I want to acquire the skills, necessary to lead a carefree life in the city. I also would like to lead a life in which I could determine what I should do each day while giving thought to the weather and other natural phenomena. How nice it would be to be immersed in a life like that. When I felt a yawn, I’d like to be able to look up and watch clouds drifting across the sky. As we go about our daily lives, we’ve already begun to yearn just to be able to breathe the fresh air outside. We no longer want to scurry about in confusion while being bombarded with information about material things. Recently we’ve begun hearing screams from rooms about to collapse under the sheer weight of the furniture and other items cluttering them.
Isn’t there some way we can avoid the merciless pressure of other people’s disdainful gazes as we take in the fresh outside air? In the first place, people’s stares rudely infringe on the privacy of individuals. It is instructive that in the aftermath of the Great Hanshin Earthquake that devastated Kobe, many evacuees secured temporary privacy on the school grounds where they had taken refuge by immediately pitching pup tents made of blue vinyl sheeting. Human beings seem to instinctively build roofs, walls and floors as circumstances demand. The quake awakened the latent capacity of the evacuees to live as nomads live.
Living in fixed homes, a way of life brought about by people practicing fixed agriculture, compels individuals to place great value on real estate. Indeed, securing a place to live has become so difficult that the value of real estate has even taken on the aura of myth. City dwellers have been conditioned to accept this situation. But now, even among them, there have begun to appear individuals who, opting to live like nomads, have discovered a more attractive value in their interaction with nature than in their material wealth. Because they’re so easy to move, temporary abodes such as the tent or the yurt have begun to attract the attention of people who live in modern urban dwellings.
Features associated with the portable abodes of nomadic people are also lurking in this city dwelling whose roof consists of canvas stretched over a supporting framework. The occupant of this tent-like house happens to be an expert on temporary dwellings. So we can say that he is conducting a study using himself as guinea pig. The interior feels akin to the inside of a parked car - an awkward place to live, indeed. The awkwardness seems to come from the fear that your right to privacy may be violated, a fear caused by the translucency of the roof. But once you get used to it, the vague feeling produced by the light penetrating through the thin sheet overhead turns out to be rather comforting.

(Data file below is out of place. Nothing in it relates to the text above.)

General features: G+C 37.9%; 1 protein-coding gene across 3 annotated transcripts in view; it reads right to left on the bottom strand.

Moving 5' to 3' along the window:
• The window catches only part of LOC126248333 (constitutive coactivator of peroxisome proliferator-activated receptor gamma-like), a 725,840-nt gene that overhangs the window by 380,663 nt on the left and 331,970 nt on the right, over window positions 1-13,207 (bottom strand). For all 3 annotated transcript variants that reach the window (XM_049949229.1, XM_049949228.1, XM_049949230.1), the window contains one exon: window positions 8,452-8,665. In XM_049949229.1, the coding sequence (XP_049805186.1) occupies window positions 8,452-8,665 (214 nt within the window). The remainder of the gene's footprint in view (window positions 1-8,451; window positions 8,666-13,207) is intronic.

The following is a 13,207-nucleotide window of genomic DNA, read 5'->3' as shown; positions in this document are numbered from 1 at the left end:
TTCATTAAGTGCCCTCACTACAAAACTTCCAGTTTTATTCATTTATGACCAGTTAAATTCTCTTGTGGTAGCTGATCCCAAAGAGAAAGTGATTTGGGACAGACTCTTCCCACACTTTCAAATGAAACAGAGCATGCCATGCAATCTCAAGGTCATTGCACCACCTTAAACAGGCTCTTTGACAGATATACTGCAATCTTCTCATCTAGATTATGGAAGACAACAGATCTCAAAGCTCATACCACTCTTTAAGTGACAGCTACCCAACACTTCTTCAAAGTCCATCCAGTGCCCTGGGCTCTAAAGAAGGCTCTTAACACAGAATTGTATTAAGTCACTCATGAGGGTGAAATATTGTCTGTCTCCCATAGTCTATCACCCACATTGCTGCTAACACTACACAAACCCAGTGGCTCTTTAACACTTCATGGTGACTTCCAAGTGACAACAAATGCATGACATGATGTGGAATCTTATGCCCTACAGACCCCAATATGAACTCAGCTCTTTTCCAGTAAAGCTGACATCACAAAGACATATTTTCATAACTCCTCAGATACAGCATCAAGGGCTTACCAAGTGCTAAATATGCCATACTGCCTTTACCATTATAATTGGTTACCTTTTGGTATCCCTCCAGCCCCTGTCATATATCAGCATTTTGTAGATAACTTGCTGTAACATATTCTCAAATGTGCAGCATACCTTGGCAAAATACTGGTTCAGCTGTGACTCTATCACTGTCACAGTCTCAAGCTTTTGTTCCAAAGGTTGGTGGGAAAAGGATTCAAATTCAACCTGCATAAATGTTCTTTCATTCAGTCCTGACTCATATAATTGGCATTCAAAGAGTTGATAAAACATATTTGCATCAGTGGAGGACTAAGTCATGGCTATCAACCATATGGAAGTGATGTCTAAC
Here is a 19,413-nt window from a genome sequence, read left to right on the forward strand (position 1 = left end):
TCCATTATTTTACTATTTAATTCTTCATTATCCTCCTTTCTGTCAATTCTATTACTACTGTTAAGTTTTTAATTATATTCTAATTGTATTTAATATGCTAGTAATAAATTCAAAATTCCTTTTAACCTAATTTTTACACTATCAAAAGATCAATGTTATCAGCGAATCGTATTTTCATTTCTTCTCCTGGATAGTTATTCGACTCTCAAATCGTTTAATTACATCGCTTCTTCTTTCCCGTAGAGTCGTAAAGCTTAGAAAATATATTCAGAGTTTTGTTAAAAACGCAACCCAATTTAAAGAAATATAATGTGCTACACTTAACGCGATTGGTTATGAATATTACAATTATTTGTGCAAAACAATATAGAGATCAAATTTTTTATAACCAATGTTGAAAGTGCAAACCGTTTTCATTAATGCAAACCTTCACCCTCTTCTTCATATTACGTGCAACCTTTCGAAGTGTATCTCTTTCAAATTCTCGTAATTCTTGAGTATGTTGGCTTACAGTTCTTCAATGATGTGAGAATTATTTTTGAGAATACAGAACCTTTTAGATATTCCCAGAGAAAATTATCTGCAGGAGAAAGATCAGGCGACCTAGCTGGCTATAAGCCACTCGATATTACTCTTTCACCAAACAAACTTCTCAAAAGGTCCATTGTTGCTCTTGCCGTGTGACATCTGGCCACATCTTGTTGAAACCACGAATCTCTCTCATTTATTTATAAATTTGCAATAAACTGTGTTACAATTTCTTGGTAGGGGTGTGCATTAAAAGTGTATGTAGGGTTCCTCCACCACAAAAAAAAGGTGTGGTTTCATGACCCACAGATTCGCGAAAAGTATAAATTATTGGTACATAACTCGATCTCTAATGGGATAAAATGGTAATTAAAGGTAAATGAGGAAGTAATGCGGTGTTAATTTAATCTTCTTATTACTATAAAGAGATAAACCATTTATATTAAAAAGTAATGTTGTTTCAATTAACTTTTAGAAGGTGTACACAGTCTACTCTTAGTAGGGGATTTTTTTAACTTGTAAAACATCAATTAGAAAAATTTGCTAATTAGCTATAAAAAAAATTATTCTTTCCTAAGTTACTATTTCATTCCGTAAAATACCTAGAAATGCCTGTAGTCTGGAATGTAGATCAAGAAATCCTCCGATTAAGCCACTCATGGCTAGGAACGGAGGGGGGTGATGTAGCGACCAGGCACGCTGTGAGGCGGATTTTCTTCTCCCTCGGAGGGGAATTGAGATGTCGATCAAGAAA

Even if we were to turn this house inside out, as we could a piece of clothing, its expression as a budding probably wouldn’t change. And since one feels like one is living outdoors even when, in fact, living indoors, you’ll never find yourself inadvertently looking out the window. The spatial continuity that permit; light from outside to reach every nook and cranny of the house remains in effect even after sunset. A Single 60-watt light bulb is all it takes to keep the entire house lit. A beautiful exterior night view is created when the roof is lit and assumes the appearance of a paper-covered lantern, thereby conveying the warm fanny life of those inside. Such a view could bye birth to a new scene of nostalgia - replacing the one made up of utility poles. In fact, this small home suggests many new possibilities for urban dwellings. The urban metamorphosis will be accelerated by the accumulation of similar small units and the expression of the nomadic spirit of the people.
Text by Hiroshi Innami 1995/3